Mysteries and Enigmas of Translation: You say “tamal”, I say “tamale”
2012/10/17 1 Comment
Tamales have been a favorite food in the US for over a century. In the singular, though, English speakers don’t say “a tamal” following the Spanish singular tamal—instead, “a tamale” is the common usage.
This use is so widespread, especially in the phrase “hot tamale” (already a favorite item for sale from roadside stands and urban street vendors before the First World War), that it must be considered the correct English singular.
Another common phrase, “a (real) hot tamale”, describes a physically attractive woman, with a likely added connotation of sparkling, magnetic personality and/or “wildness.”
Why does English use this technically incorrect singular?
One hypothesis: English speakers inferred from the Spanish plural tamales that the singular must be formed by removing final ‘s’ (the English rule). Linguists call this “back-formation”; it’s how the verb “televise” arose from “television”, or “gruntled” as a humorous opposite of “disgruntled”.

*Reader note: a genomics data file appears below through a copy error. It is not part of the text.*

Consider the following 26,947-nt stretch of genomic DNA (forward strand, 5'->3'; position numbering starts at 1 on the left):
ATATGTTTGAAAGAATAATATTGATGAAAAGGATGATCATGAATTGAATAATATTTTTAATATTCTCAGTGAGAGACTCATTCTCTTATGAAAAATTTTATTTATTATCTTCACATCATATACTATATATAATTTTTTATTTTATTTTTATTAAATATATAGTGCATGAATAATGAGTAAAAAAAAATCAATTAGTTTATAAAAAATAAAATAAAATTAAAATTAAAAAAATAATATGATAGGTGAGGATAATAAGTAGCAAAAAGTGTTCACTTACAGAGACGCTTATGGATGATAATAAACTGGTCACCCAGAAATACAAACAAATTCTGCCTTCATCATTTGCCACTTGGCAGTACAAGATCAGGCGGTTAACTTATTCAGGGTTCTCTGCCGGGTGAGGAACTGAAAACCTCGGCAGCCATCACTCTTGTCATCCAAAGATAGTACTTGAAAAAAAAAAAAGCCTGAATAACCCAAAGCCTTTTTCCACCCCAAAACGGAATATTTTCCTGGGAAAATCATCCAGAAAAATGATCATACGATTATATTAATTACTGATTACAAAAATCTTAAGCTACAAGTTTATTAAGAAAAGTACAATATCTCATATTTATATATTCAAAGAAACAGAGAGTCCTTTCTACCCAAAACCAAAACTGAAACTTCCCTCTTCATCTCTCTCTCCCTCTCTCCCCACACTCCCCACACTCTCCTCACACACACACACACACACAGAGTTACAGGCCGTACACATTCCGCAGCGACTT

The other possibility: the indigenous (Nahuatl) singular, tamalli, was widely used in old Mexican North/US Southwest Spanish dialect; Anglos might have picked up “tamale” that way.
But retroformation is highly likely. It’s what’s behind “a frijole” (instead of frijol), for instance.
The process occurs in all languages. In medieval Spanish, Sant’Iago (Saint James) became Santiago; retroformation led people to believe the saint’s name was Tiago (San Tiago). From there came the “invention” of the name Diego, highly popular today.
There is one more possible explanation, and that has to do with how “tamale” and “tamal” sound in English; for more on this, please click here.
A version of this essay first appeared in La Prensa Latina, Memphis, Tennessee, on 23 Sept. 2012.